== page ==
A pro­fes­sor of his­tory at Ge­or­gia Col­lege in Milledgevi­lle, U.S., Wil­liam Jay Risch, first came to Ukraine in 1998 to do dis­ser­ta­tion re­search in Lviv. He stayed for two years do­ing archival re­search and con­duct­ing in­ter­views. And came back again, in 2002, to teach dur­ing tw o years the East­ern Euro­pean his­tory at Lviv Na­tional Univer­sity. As a re­sult of his re­searches, he pub­lished a monograph about cul­tural life of Lviv af­ter World War II. “The Ukrainian West: Cul­ture and the Fate of Em­pire in Soviet Lviv” (2001, Har­vard Univer­sity Press) has re­ceived fa­vor­able re­views in lead­ing aca­demic jour­nals. His re­searches on hip­pies and rock mu­sic in Lviv was in­cluded into col­lec­tion of es­says “Youth and Rock in the Soviet Bloc: Youth Cul­tures, Mu­sic, and the State in Rus­sia and East­ern Europe” (2015, Lex­ing­ton Books).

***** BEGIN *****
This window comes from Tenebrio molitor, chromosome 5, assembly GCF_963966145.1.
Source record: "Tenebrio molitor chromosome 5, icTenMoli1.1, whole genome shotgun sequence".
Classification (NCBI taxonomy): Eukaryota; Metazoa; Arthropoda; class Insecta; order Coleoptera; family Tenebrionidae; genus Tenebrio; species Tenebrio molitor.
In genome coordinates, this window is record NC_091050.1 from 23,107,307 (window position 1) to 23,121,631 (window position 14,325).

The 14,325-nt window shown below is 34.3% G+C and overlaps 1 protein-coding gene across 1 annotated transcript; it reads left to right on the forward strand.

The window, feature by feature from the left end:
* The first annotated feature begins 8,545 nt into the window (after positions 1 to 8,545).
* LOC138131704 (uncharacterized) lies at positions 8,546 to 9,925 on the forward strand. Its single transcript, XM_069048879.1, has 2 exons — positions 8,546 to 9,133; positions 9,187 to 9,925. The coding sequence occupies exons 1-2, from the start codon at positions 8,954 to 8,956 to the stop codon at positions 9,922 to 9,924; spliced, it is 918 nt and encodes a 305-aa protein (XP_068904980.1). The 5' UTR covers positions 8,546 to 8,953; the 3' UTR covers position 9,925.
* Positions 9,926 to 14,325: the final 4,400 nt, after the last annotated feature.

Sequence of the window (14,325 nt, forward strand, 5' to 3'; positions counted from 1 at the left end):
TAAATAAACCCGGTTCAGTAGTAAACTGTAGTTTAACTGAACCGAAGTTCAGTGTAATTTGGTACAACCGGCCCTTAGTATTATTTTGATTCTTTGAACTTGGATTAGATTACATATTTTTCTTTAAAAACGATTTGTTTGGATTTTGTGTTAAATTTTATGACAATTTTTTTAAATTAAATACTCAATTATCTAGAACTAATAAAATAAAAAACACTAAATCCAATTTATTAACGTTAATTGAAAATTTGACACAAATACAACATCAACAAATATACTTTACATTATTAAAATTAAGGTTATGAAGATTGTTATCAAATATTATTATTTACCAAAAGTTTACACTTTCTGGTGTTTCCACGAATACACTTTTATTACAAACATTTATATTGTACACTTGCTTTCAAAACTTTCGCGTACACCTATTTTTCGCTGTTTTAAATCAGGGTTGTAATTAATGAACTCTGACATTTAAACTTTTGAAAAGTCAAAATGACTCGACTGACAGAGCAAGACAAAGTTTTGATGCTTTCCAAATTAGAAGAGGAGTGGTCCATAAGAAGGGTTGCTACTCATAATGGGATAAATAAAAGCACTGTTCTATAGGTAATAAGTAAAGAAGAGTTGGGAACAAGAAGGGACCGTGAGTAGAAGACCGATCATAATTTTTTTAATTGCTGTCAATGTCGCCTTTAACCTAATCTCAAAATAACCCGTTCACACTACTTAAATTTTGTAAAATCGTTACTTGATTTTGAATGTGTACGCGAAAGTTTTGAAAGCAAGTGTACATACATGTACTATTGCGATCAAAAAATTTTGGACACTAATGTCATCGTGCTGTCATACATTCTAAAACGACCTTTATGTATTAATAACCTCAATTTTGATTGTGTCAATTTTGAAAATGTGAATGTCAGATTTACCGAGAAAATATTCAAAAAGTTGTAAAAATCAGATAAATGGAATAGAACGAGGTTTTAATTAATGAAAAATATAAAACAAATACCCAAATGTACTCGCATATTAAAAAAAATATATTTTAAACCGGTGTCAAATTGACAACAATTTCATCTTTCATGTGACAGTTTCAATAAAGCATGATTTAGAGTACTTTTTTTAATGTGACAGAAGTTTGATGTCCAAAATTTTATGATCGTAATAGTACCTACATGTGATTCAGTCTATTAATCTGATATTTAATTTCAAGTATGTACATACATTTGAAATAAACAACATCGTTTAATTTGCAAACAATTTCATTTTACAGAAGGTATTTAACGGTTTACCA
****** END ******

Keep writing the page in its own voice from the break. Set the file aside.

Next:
Cur­rently Risch is writ­ing a his­tory of the Eu­ro­Maidan Rev­o­lu­tion protests and their af­ter­math in Ukraine, based on 100 in­ter­views and his own ob­ser­va­tions.

Kat Argo

“The Shadow of the Bear: From Ukrainian Ac­tivists to ProRus­sian Sep­a­ratists”

In 2014, Kat Argo took a break from her ca­reer as a gove r nment an­a­lyst, packed her be­long­ings and wen t to Kyiv dur­ing the very heart of the Eu­ro­Maidan pro tests and there­after to the war-torned east. Argo saw ar­tillery bom­bard­ments, broke bread with Rus­sian sep­a­ratists, met for­eign fight­ers and vis­ited in­jured Ukrainian sol­diers at the hos­pi­tal. As a re­sult, the book “The Shadow of the Bear: From Ukrainian Ac­tivists to ProRus­sian Sep­a­ratists” (2014, Eat Your Se­rial Press, New York) ap­peared. Au­thor claims its main goal is to show what ef­fect the war had on or­di­nary peo­ple.